Peter O’Mahony conceded a penalty late in the first 40 and Owen Farrell made him pay for his indiscipline to take a 12-9 lead into the half-time sheds.
Immediately after the break Saracens upped the intensity and held on to the ball for well over 20, lung busting phases until flanker Michael Rhodes found a rare gap in the red brick wall to score the first try of the match on 43 minutes.
Farrell added the conversion and two more penalties on 47 and 53 and minutes and Saracens had scored 16 unanswered points in 13 minutes to take control of this game 25-9.
“I though we played really well in the first half but the score was 12-9,” said Sarracens director of rugby Mark McColl after the game. “That was down to how well they defended. You could feel it building at half time and the players were confident that if we could maintain those levels of intensity that we had shown in that first half that we would eventually get away from them and that is kind of what happened.
“I thought we were as tight as we have ever been, as good as we have ever been and defensively, it was a great performance.”
Munster did get themselves a try but that was countered by Sarries’ second touchdown as they controlled the closing stages despite losing Vincent Koch to the bin for a tip tackle in the final minutes.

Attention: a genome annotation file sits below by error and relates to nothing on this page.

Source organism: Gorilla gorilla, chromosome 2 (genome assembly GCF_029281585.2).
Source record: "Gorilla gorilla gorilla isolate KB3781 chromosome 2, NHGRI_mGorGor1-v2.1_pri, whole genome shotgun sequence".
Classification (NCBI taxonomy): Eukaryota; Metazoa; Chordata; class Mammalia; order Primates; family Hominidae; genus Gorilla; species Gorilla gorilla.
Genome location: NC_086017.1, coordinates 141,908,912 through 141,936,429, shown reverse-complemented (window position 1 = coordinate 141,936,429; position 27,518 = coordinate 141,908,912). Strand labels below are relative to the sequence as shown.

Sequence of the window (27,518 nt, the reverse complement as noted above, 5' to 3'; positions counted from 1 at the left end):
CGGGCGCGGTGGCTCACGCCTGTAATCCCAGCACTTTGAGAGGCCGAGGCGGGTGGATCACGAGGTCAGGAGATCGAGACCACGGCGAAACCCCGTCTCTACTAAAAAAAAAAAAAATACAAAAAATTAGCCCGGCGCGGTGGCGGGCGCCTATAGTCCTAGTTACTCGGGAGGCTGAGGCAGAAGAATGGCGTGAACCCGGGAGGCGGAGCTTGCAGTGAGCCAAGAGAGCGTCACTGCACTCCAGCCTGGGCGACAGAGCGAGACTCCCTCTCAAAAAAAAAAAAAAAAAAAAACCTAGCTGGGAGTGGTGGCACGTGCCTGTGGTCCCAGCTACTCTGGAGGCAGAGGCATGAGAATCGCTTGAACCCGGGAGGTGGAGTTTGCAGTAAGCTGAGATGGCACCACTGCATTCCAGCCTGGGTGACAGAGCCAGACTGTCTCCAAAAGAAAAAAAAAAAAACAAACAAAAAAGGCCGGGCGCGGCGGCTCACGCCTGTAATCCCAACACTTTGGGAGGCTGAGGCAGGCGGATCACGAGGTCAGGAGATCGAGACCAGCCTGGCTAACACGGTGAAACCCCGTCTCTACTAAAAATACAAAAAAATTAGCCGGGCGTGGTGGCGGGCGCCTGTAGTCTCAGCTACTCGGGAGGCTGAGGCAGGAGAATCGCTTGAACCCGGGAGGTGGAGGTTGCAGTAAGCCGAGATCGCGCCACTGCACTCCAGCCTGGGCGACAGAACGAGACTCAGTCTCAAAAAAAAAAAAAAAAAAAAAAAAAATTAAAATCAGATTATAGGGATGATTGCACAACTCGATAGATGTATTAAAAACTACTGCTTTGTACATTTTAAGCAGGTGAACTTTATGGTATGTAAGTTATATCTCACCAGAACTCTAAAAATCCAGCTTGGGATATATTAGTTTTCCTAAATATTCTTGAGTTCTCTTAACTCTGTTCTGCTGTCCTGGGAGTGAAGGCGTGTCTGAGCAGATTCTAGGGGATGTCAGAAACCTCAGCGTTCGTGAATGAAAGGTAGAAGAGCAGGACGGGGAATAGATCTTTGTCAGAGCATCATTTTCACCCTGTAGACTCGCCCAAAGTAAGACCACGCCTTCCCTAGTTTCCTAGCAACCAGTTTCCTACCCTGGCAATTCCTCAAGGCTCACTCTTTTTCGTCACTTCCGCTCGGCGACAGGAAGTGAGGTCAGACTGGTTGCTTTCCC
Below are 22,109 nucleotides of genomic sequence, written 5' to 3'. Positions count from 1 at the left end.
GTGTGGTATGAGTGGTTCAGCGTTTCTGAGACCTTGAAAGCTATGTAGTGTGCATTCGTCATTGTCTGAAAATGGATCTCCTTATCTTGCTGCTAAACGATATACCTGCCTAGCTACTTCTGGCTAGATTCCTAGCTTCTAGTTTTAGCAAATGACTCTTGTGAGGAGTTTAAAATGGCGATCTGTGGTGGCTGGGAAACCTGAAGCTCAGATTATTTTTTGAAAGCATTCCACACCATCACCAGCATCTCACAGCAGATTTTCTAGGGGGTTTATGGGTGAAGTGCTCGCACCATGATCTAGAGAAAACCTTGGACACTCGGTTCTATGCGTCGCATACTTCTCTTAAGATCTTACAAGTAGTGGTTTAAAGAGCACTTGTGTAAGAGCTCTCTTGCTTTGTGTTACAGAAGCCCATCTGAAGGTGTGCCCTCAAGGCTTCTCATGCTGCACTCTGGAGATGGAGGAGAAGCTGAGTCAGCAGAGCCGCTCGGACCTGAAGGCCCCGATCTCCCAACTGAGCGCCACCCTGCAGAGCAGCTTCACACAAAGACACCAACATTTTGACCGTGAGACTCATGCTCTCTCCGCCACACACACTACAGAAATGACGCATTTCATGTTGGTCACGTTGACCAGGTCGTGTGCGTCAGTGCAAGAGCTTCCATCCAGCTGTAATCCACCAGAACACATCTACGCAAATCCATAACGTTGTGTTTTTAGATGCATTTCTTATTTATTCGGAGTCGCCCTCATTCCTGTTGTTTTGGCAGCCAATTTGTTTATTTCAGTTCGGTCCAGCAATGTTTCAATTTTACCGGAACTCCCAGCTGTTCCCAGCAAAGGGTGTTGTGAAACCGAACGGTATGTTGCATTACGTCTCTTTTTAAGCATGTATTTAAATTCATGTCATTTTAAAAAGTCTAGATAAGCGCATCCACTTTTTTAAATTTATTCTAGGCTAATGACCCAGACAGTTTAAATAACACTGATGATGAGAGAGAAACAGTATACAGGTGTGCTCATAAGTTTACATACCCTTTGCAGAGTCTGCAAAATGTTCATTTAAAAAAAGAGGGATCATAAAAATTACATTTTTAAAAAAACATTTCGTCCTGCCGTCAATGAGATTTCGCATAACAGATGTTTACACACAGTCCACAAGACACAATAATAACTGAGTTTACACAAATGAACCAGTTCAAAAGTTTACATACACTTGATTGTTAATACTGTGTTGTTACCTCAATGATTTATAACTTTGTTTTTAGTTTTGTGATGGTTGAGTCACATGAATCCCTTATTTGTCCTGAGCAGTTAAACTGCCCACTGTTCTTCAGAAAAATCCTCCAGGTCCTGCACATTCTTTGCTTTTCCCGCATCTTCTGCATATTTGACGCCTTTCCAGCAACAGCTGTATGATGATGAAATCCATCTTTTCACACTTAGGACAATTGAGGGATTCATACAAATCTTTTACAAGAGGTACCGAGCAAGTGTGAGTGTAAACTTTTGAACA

Farrell was playing only his second match since that Calcutta Cup implosion and while he wasn’t at his authoritative best, the stand-off still kicked 22 points with six penalties and two conversions off the tee.
Billy Vunipola was jeered heartily every time the big fella carried the ball after his ill-considered tweets last week but he enjoyed the last laugh, scoring Saracens’ second try on 71 minutes which put this one beyond doubt. He looked like he was enjoying himself and why not, he earned the man of the match award on his 100th appearance for his club.
Vunipola was in the vanguard of Saracens power game. They don’t do anything very complex but the men in black are ruthless and relentless in equal parts. They run hard lines and slowly degrade even as resilient a defence as Munster bring to the party.
The Irishmen grabbed a lifeline on the one hour mark when the ball squirted out of a set scrum five metres from the Sarries’ line. The Saracens forwards thought they had done enough to earn a penalty but French referee Jerome Garces never likes to be second guessed and allowed play to continue.
Conor Murray picked Sarries’ pocket at the base of the scrum, Munster spread it wide right and, helped by a slip from Saracens’ fullback Alex Goode, Darren Sweetnam went over in the corner and JJ Hanrahan, on for Tyler Bleyendaal, added the extras superbly from the touchline.
Farrell missed a penalty on 66 minutes but his team had almost complete control of the match and ratcheted up the pressure until Vunipola’s try nine minutes from time ended any slim hopes that Munster still harboured of winning this one.